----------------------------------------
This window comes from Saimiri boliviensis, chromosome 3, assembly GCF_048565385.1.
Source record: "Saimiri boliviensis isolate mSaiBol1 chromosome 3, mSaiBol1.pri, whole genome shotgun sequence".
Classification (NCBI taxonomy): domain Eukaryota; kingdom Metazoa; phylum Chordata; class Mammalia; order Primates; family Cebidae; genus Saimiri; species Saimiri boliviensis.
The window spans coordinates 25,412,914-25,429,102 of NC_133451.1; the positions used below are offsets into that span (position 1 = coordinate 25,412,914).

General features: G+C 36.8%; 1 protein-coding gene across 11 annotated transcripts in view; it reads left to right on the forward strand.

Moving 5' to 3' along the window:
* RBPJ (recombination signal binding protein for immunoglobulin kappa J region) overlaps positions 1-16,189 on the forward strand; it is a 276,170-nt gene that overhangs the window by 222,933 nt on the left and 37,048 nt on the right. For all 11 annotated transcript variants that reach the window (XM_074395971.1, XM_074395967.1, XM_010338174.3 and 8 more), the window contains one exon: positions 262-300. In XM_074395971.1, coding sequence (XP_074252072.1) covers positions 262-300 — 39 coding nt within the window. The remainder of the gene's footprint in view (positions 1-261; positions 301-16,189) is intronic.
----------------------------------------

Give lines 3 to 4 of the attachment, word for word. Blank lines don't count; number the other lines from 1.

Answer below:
Classification (NCBI taxonomy): domain Eukaryota; kingdom Metazoa; phylum Chordata; class Mammalia; order Primates; family Cebidae; genus Saimiri; species Saimiri boliviensis.
The window spans coordinates 25,412,914-25,429,102 of NC_133451.1; the positions used below are offsets into that span (position 1 = coordinate 25,412,914).